Air India flight 182

30th anniversary

Written by Anirudh Bhattacharyya | Designed by Vignesh Radhakrishnan


Explosion mid-air

On June 23, 1985, the Air India Boeing 747, named after the Kushan dynasty emperor Kanishka, took off from Toronto for a journey that was scheduled to include stops at Montreal’s Mirabel airport, London’s Heathrow, Delhi’s Palam and Bombay’s Sahar. After the flight number 182 arrived in Montreal, more passengers boarded to make for full complement of 329, including 22 crew members.

The plane departed for England for the next leg. It made contact with the Shannon Air Traffic Control Center, but five minutes later, vanished off the radar screen.

A bomb, sent via Vancouver, placed in cargo had exploded. Remnants of the plane were found off the Irish coast. There were no survivors. It has been attributed mainly to the terrorist outfit Babbar Khalsa, while the Canadian Commission of Inquiry also mentioned the International Sikh Youth Federation.

Kanishka bombing still haunts kin

Susheel Gupta had expected to accompany his mother, Ramwati, on a vacation to India, but his father was unable to procure more than one ticket on the flight and he stayed behind with his family in Toronto.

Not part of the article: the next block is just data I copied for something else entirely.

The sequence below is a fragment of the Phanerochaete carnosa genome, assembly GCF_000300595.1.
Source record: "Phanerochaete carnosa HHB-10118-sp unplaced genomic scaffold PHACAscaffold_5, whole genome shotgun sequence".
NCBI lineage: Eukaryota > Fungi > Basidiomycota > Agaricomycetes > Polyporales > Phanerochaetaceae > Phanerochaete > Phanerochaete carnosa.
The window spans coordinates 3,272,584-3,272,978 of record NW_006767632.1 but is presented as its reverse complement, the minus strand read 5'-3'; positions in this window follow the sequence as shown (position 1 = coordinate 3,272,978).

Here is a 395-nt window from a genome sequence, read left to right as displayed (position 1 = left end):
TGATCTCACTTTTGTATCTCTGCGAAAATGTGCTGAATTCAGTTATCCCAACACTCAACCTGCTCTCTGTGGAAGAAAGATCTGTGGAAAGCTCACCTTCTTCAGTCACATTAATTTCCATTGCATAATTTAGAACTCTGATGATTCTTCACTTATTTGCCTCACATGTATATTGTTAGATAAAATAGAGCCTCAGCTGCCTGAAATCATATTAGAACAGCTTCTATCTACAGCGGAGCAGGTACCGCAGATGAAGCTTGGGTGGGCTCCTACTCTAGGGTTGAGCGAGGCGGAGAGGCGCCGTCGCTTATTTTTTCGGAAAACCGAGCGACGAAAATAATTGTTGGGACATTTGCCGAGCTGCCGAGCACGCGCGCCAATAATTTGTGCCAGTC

The then 12-year-old and his brother were awakened by their father that Sunday, and told that the plane his mother was traveling on was missing.

That, of course, was Air India flight 182 flying from Montreal to London, the aircraft named Kanishka, blown up by Khalistani terrorists on June 23, 1985.

Some of its remnants were strewn over the coast of Ireland's Cork region, the rest sank into the North Sea. All 307 passengers and 22 crew members aboard were killed.


Susheel Gupta recalls being "very angry", unable to understand "why someone would kill so many innocent people?"

Photo on the left :  Passport photo of Susheel Gupta's mother and Bal Gupta's wife, Ramwati, a victim of the Kanishka bombing. (Courtesy Susheel Gupta)


Photo on bottom right : Lata Pada (front) with her family. Her husband Vishnu and daughters Brinda and Arti were killed in the Kanishka bombing. (Courtesy Lata Pada)

Two weeks before that tragedy, Lata Pada, then living in Sudbury, Ontario, had travelled to India to prepare for a Bharatnatyam performance.


Her husband and two daughters were to join her; tragically they boarded flight 182.

Three decades later, she mused "Every year, the anniversary of the Air India Kanishka bombing is very emotionally draining.
On a personal level, the grieving continues as it is so much about the void in one's life which can never be filled as well as the unrealised potential of the future."

Her daughters would have been in their 40s, possibly married, she may have had grandchildren.


John Major, then a lawyer in Calgary, can "vividly remember" hearing a news report on his car radio: "The way it was described by the announcer, I wasn't even sure that it took off from Canada."